LONDON (Reuters) - Black-and-white turned to gold as silent movie “The Artist” won seven BAFTA awards including best film at a ceremony in London on Sunday, raising expectations of a strong showing at the Academy Awards.
Meryl Streep clinched the leading actress prize for her portrayal of former British Prime Minister Margaret Thatcher both as a politician at the height of her power and as a frail elderly lady suffering from dementia, in “The Iron Lady.”
The British Academy of Film and Television Arts (BAFTA) awards are not always an accurate predictor of what is to come at the Oscars, but they are the most coveted film honors outside of the United States.
Streep, looking regal in a sparkling black gown with her hair piled high in an elaborate style, lost a shoe on her way up to the stage to collect her award.
“That couldn’t be worse,” she said, having recovered her shoe, to laughter and cheers from the audience at the Royal Opera House in the popular Covent Garden area of London.
Apart from Streep, the undisputed star of the night was The Artist, a French-made romance set in Hollywood in the 1920s and 30s. It had been nominated for 12 awards and walked away with the prizes for best film, leading actor, director, original screenplay, costumes, cinematography and music.
The film, which tells the story of a star of silent movies whose career is destroyed by the advent of “talkies,” had already done well at the Golden Globes and now has further momentum ahead of Oscar night in two weeks.
“I‘m so proud that Brad Pitt pronounced my name so well,” said Michel Hazanavicius, the film’s director, as he accepted his award from the Hollywood heart-throb.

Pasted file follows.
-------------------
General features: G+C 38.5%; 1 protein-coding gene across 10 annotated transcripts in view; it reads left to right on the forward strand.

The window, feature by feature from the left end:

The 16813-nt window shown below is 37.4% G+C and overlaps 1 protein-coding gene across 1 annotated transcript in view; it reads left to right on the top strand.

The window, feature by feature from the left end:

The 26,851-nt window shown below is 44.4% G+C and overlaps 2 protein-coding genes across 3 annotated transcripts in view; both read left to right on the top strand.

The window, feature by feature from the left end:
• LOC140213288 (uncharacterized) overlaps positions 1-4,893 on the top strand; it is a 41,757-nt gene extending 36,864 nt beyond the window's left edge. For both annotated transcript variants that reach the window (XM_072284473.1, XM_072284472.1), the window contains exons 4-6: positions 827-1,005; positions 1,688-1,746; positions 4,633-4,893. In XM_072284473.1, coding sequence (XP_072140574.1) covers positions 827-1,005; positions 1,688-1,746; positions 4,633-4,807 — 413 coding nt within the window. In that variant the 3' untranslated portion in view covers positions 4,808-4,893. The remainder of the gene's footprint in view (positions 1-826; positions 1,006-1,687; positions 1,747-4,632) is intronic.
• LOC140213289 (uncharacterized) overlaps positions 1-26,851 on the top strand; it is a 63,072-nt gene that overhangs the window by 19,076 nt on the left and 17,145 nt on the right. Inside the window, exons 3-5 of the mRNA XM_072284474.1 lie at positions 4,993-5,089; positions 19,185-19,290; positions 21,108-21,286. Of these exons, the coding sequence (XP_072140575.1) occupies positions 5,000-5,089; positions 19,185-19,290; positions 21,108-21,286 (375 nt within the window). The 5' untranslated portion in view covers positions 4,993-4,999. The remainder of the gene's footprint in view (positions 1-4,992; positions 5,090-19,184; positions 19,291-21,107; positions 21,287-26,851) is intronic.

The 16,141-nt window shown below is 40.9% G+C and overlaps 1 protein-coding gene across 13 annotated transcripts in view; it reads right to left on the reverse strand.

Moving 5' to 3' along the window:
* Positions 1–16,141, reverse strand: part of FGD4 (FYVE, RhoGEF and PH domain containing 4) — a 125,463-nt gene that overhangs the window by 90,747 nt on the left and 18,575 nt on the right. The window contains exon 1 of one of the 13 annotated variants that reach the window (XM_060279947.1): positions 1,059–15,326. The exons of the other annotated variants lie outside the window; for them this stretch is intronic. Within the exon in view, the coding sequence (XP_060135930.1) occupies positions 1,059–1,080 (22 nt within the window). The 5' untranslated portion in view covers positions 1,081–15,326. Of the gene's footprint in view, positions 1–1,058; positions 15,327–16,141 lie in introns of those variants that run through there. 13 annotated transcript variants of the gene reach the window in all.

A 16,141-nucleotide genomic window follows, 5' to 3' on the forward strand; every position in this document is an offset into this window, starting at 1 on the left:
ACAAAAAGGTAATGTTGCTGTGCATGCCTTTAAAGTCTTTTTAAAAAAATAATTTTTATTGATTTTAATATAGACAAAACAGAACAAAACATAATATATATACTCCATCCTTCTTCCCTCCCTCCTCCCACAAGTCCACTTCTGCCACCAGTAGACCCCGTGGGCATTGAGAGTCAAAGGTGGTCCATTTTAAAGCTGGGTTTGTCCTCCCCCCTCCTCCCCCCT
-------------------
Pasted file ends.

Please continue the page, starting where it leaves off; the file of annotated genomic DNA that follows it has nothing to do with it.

The film’s star, Jean Dujardin, was a surprise winner in the leading actor category. George Clooney had been the bookmakers’ favorite for his part as a man steering his family through troubled times while his wife is in a coma in “The Descendants.”
“SOMETHING REAL” ABOUT MRS THATCHER
The Artist overshadowed the Cold War espionage thriller “Tinker Tailor Soldier Spy,” which picked up only two prizes out of the 11 for which it had been nominated, outstanding British film and best adapted screenplay.
Peter Straughan, who created the script from a classic John Le Carre novel, brought both humor and emotion to the ceremony in his acceptance speech.
“I’d just like to thank The Artist for not being adapted from a book,” he said to laughter from the audience.
Straughan went on to pay homage to the co-winner of the award, his wife Bridget O‘Connor, who died before the film was made.
“She wrote all the good bits and I made the coffee. So Bridget, I love you, I miss you, this is for you,” he said.
Streep, who has already won a Golden Globe for her turn as Thatcher, is heavily favored to bag an Oscar for the role.
“The ambition of this film, The Iron Lady, was to look at the life of the iron lady from the inside out and to locate something real, maybe hidden, but truthful, in the life of someone that we’ve all decided we all know everything about already,” she said in her acceptance speech.
It was a second BAFTA win for Streep, who had received the 1981 leading actress prize for “The French Lieutenant’s Woman.”
While her performance in The Iron Lady has been well-received in Thatcher’s home country, the overall film has had lukewarm reviews.
The choice to dwell on the subject of Thatcher’s dementia has been criticized, not least by current British Prime Minister David Cameron, who like Thatcher is a Conservative.
Martin Scorsese had a mixed night at the BAFTAs. His first family film, “Hugo,” a 3-D adventure exploring the magic of movie-making in its early days, had been nominated for nine awards but went home with just two, for sound and production design.
Scorsese was also nominated in the documentary category for his film “George Harrison: Living in the Material World,” but there too he lost out, to “Senna,” a film about the life of the formula one champion Ayrton Senna.
However, the “Taxi Driver” and “Raging Bull” director went home with a BAFTA Fellowship celebrating his life in cinema.
Editing by Paul Casciato